#MSCOVID19: how safe is dimethyl fumarate?

During the COVID-19 pandemic, disease-modifying therapies (DMTs) have been scrutinised based on their mode of action and ability to cause immunosuppression. In general dimethyl fumarate has gotten off very lightly with most commentators referring it as an immunomodulator and being a relatively low-risk DMT should someone get COVID-19 on DMF. The latter is based on the assumption that DMF does not cause immunosuppression. I disagree with the latter assessment, but we need data. Where is the data? 

How well are patients on DMF who get COVID-19 doing? I am aware that there are a lot of DMF-treated patients who have had COVID-19, but the investigators who have this information are being very slow at releasing their data. In fact, they have deliberately chosen to publish their data in high-impact journals rather than releasing it early into one of the prepublication archives. One could interpret this as them prioritising their academic ambitions above the concerns of the wider MS community during this crisis. The delay in getting this information to you is likely to be measured in months rather than weeks and is causing you anxiety. I personally think this is unacceptable.

In summary, DMF is an immunosuppressive therapy based on the five tests I apply when considering whether or not a drug is immunosuppressive.

1. Mode of action: DMF inhibits NF-κB (nuclear factor kappa B), which is one of the master transcription factors in controlling inflammation. You can’t be an NF-κB inhibitor and not be immunosuppressive.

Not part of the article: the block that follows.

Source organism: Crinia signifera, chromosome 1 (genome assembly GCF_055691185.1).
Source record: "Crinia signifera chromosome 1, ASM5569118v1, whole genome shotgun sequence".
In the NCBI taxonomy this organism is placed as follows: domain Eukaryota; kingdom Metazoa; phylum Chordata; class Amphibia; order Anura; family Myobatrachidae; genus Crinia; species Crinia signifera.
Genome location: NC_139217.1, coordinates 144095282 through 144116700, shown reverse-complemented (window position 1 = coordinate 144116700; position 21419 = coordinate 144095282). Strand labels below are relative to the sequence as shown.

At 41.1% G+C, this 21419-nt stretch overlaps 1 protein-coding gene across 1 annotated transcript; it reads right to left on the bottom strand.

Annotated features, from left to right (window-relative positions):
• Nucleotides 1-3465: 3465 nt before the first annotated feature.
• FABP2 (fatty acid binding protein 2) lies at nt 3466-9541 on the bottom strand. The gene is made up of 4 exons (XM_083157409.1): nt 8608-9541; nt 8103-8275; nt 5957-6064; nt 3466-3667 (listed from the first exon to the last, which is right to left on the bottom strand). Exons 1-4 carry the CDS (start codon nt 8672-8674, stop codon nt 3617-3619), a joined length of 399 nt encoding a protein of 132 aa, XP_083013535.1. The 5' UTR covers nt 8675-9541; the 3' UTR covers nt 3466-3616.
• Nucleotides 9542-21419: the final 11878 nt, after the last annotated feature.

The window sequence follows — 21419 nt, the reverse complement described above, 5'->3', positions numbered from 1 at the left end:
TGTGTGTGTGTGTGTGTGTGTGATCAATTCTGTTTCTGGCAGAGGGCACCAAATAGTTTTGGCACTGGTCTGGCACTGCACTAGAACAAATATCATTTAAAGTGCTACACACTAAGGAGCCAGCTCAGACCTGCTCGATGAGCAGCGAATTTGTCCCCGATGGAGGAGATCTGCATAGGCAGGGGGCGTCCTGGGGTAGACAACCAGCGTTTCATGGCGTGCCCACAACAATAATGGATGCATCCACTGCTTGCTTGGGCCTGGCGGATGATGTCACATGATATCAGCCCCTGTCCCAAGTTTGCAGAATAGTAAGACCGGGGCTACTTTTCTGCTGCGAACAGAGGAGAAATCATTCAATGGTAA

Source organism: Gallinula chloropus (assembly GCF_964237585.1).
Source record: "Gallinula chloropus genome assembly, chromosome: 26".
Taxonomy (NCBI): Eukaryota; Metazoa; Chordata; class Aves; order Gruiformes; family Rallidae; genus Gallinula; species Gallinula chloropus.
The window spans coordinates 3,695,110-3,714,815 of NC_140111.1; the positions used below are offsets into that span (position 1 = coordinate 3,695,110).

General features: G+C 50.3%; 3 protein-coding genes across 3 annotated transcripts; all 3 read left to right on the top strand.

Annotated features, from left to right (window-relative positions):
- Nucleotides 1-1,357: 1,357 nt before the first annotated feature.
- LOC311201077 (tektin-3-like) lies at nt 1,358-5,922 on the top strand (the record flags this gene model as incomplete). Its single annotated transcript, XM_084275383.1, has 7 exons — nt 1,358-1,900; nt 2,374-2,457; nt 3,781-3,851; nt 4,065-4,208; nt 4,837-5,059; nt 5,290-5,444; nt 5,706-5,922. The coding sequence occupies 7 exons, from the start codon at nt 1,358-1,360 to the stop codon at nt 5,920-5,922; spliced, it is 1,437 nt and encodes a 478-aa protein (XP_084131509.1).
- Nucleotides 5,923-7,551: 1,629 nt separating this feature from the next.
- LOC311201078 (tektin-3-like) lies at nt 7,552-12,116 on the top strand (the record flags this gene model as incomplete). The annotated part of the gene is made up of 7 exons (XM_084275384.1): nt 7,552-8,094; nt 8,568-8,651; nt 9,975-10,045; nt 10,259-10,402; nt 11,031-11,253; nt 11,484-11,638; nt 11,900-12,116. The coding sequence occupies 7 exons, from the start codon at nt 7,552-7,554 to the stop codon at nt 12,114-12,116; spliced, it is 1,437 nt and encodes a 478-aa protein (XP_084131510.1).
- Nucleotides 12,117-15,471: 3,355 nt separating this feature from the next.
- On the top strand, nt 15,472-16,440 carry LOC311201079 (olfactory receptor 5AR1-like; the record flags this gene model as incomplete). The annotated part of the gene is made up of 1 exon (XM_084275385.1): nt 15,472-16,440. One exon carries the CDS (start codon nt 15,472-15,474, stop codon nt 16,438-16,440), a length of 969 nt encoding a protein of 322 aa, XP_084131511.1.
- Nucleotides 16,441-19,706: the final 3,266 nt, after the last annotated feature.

2. Lymphopaenia: drugs that cause significant lymphopaenia tend to be immunosuppressive. Total lymphocyte counts drop on average by about 30% on DMF and about 15% of subjects lower their lymphocyte counts below 800/mm3 and 5% below 500/mm3. In addition, DMF has a greater impact on CD8+cells more than CD4+ cells, which may explain why there is a relatively large herpes zoster signal in DMF-treated patients. The following is the section on Zoster from the Tecfidera SmPC.

“Herpes zoster infections have been reported with Tecfidera use. In an ongoing long-term extension study, in which 1736 MS patients are treated with Tecfidera, approximately 5% experienced one or more events of herpes zoster, the majority of which were mild to moderate in severity. Most subjects, including those who experienced a serious herpes zoster infection, had lymphocyte counts above the lower limit of normal. Grade 2 and 3 lymphopenia prevailed in subjects with concurrent lymphocytopenia. In the post-marketing setting, most cases of herpes zoster infection were non-serious and resolved with treatment. Limited data is available on ALC in patients with herpes zoster infection in the post-marketing setting. However, when reported, most patients experienced grade 2 (< 0.8 × 109/L to 0.5 × 109/L) or grade 3 (<0.5 × 109/L to 0.2 × 109/L) lymphopenia (see section 4.4).”

3. Opportunistic infections: it is clear that there is a small opportunistic infection signal with DMF. It started with a few caes of PML and there has been a steady number of case reports of DMF-treated patients with different opportunistic infections. The case below of a patient presenting with cryptococcal meningitis an opportunistic fungal infection is an example. So if you are on DMF don’t think you are necessarily safe from infections you still need to be vigilant. 

4. Vaccine responses: Vaccine responses to recall antigens (tetanus) and new antigens (meningococcus) were reasonable in DMF treated patients, but the response to the pneumococcal vaccine was variable. Differences in the response to both tetanus toxoid and pneumococcal serotype 3 polysaccharide antigen were less in MS patients on DMF compared to those on beta-interferon. Importantly there is no data on the effectiveness and safety of live vaccines in patients taking DMF. The SmPC in fact warns against live vaccines. 

“Live vaccines might carry an increased risk of clinical infection and should not be given to patients treated with Tecfidera unless, in exceptional cases, this potential risk is considered to be outweighed by the risk to the individual of not vaccinating.”